We will develop technology for student exploration, collaboration, and problem-based learning in the future classroom. It will be reconfigurable, exploiting technology to make learning more productive. It will support small group teams as well as occasional large collaborations and presentations, involving local and remote participants. The classroom will support student use of diverse devices. Within this applications area, we will address the following challenges:
Our success will be measured by how well we scale the classroom to larger numbers of students, while improving the interactions between the students and the teachers. We will evaluate learning effectiveness in terms of speed of learning for one of Berkeley's design classes, comparing groups of students with and without access to the enhanced learning activity space. In Year 1, we will build an information appliance enabled classroom, and teach a course where students watch recorded lectures at home, using class time for group work and feedback. We will design collaboration tools for project work, developing pro-totype applications and infrastructure support for interesting devices. In Year 2, we will replicate the classroom, potentially in a mobile format, leveraging Berkeley's high band-width connectivity to other schools and research organizations to bring outside students and experts into the learning environment. We will evaluate the gains from using this en-vironment. In Year 3, we will deploy wide-area versions of our applications. These will be used to bring outside experts and students into the environment.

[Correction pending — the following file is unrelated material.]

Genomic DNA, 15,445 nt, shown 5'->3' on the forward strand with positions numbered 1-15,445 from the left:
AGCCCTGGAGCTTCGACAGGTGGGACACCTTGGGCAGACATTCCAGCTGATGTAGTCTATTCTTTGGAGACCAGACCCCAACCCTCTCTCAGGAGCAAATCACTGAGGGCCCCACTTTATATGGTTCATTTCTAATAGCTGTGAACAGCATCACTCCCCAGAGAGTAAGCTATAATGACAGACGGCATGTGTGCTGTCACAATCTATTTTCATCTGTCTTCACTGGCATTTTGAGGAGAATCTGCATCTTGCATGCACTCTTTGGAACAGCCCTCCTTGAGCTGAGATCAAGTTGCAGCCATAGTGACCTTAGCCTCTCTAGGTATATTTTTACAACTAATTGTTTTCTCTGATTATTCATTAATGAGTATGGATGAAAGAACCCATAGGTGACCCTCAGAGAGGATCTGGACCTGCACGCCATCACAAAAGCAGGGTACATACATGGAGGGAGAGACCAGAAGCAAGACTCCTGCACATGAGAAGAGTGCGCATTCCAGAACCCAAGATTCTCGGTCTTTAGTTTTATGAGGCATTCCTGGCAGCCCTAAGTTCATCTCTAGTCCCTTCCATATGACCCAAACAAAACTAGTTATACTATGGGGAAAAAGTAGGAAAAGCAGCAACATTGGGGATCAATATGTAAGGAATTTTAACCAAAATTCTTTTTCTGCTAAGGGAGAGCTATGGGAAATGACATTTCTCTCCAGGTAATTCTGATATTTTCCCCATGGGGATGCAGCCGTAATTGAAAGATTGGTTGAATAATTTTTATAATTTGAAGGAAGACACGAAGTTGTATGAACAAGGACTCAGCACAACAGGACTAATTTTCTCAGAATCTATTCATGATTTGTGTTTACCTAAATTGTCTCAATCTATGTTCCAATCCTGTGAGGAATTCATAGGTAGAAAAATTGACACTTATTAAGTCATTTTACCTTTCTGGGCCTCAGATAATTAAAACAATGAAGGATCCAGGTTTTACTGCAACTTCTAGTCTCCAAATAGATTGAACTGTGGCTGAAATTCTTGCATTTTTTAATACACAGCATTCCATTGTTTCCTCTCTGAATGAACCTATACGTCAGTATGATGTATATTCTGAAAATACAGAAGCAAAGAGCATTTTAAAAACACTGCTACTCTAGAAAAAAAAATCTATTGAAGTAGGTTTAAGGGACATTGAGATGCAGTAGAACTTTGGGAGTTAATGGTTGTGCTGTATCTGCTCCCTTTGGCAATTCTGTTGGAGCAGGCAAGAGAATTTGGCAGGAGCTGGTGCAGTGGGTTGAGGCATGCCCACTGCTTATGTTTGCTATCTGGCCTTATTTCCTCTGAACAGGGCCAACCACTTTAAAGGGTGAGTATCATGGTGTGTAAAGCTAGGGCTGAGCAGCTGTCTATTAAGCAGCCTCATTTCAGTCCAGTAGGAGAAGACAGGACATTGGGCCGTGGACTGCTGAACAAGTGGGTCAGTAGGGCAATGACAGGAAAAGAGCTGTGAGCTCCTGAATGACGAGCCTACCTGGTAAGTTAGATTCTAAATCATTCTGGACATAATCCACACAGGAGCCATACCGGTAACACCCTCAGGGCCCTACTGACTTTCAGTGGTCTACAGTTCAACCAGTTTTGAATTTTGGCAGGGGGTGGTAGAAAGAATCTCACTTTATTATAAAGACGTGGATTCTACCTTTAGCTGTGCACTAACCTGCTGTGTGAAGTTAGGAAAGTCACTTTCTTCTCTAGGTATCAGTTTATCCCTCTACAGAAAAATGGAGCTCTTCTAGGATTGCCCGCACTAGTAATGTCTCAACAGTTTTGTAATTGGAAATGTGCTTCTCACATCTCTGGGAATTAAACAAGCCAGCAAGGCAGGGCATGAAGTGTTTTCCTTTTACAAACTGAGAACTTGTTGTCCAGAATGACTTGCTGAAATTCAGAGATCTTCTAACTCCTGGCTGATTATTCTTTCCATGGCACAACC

Information Devices are powerful activity- and task-specific objects, containing embed-ded software and electronics to sense and actuate the world. Bringing such devices to market rapidly requires new programmable components and support tools, enabling faster software development that is correct and safe the first time. Tools for quickly developing powerful and friendly user interfaces are also essential. Embedded systems contain ASICs designed with synthesis tools. As complexity scales, these won't be designed from scratch. Hardware and software design re-use is the key to low cost, rapid implementa-tion. Designers and manufacturers will exchange Intellectual Property in the form of component hardware/software designs rather than complete chips.
We have been developing a general design approach that is based on formal models to describe high level system behavior before its decomposition into hardware and software [Balarin97]. The essential conceptual breakthrough is the use of a new modeling tool, the Co-design Finite State Machine (CFSM) to describe systems at a high level that are glob-ally asynchronous yet locally synchronous. The CFSM replaces traditional synchronous communications with finite, non-zero, but unbounded reaction times, and has been suc-cessfully used to model both hardware and real-time software. It has applications as a specification language for the fluid software paradigms of Options 1, 2, and 3.
The design sequence is an initial functional design and analysis, its mapping into an ar-chitecture, and a performance evaluation. Automatic synthesis ensures implementations are "correct by construction." Validation, by simulation or verification, is performed at the highest level of abstraction. See Figure 3 for the design flow. To verify the viability of our design method, it will be used to design new Information Devices for Option 1.
The software of the Information Utility will be a collection separately constructed com-ponents written by many people at different times, and sometimes with unstated assumptions about the environment in which they are used. Understanding in detail the possible failure modes of such a complex system is beyond the scope of any individual program-mer or even a talented team of programmers. To be economical, the information appliance must reuse existing components. It is inevitable some of these will not function as expected, undermining the robustness of the full system.